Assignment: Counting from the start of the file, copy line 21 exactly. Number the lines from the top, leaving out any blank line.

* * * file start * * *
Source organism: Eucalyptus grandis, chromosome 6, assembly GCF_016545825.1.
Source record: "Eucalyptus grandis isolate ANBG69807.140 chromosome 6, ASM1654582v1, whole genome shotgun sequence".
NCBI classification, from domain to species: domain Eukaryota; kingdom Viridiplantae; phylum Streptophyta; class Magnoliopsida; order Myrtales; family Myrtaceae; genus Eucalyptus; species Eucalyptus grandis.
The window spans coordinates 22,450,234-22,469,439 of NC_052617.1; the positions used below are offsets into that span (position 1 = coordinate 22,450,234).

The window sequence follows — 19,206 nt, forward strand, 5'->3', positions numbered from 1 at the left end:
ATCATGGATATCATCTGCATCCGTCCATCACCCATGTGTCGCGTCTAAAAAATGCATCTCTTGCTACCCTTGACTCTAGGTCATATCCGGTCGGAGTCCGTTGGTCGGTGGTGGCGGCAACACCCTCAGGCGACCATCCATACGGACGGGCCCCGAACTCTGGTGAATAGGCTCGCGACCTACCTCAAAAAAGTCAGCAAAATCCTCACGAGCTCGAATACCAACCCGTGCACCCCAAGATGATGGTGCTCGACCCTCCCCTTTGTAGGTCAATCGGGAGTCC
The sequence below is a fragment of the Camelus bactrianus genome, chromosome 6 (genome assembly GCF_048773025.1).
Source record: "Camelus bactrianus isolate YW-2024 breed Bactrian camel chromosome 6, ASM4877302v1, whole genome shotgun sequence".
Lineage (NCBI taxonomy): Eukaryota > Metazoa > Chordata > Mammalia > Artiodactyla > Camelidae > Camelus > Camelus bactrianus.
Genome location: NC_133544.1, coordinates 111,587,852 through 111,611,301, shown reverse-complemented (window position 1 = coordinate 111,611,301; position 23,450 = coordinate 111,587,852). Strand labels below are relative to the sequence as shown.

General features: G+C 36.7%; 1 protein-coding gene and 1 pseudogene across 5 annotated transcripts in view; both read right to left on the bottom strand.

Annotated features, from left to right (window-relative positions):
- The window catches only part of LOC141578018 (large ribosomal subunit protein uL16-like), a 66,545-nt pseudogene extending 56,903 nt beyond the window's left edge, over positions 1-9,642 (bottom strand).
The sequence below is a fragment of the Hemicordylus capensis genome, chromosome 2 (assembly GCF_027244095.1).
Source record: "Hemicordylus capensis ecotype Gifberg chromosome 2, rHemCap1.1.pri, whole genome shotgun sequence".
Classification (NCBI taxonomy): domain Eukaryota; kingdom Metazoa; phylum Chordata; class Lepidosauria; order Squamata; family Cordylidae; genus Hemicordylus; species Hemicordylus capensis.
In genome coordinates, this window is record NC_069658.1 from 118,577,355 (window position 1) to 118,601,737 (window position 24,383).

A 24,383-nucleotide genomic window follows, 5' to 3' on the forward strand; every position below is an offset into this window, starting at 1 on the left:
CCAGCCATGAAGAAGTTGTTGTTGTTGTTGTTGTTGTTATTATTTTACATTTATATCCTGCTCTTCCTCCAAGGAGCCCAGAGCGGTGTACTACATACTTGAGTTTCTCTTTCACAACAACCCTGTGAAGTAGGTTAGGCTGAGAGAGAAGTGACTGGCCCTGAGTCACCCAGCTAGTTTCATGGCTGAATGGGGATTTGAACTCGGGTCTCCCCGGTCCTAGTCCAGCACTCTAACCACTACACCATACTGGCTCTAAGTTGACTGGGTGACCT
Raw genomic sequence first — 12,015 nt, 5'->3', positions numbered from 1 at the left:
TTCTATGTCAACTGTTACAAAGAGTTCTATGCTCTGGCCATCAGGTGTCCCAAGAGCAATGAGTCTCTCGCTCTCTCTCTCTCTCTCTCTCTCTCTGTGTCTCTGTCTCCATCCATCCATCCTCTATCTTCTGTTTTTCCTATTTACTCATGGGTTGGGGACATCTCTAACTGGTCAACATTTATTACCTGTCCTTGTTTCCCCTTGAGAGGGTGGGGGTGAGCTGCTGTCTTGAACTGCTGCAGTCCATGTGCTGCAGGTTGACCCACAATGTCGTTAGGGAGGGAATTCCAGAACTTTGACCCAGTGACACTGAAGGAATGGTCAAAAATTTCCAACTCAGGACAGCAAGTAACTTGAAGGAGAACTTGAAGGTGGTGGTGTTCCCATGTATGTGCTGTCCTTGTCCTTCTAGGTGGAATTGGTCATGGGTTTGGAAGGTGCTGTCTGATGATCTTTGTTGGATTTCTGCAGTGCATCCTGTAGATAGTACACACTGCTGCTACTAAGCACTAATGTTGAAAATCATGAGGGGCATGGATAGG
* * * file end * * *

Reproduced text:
TTCTATGTCAACTGTTACAAAGAGTTCTATGCTCTGGCCATCAGGTGTCCCAAGAGCAATGAGTCTCTCGCTCTCTCTCTCTCTCTCTCTCTCTCTGTGTCTCTGTCTCCATCCATCCATCCTCTATCTTCTGTTTTTCCTATTTACTCATGGGTTGGGGACATCTCTAACTGGTCAACATTTATTACCTGTCCTTGTTTCCCCTTGAGAGGGTGGGGGTGAGCTGCTGTCTTGAACTGCTGCAGTCCATGTGCTGCAGGTTGACCCACAATGTCGTTAGGGAGGGAATTCCAGAACTTTGACCCAGTGACACTGAAGGAATGGTCAAAAATTTCCAACTCAGGACAGCAAGTAACTTGAAGGAGAACTTGAAGGTGGTGGTGTTCCCATGTATGTGCTGTCCTTGTCCTTCTAGGTGGAATTGGTCATGGGTTTGGAAGGTGCTGTCTGATGATCTTTGTTGGATTTCTGCAGTGCATCCTGTAGATAGTACACACTGCTGCTACTAAGCACTAATGTTGAAAATCATGAGGGGCATGGATAGG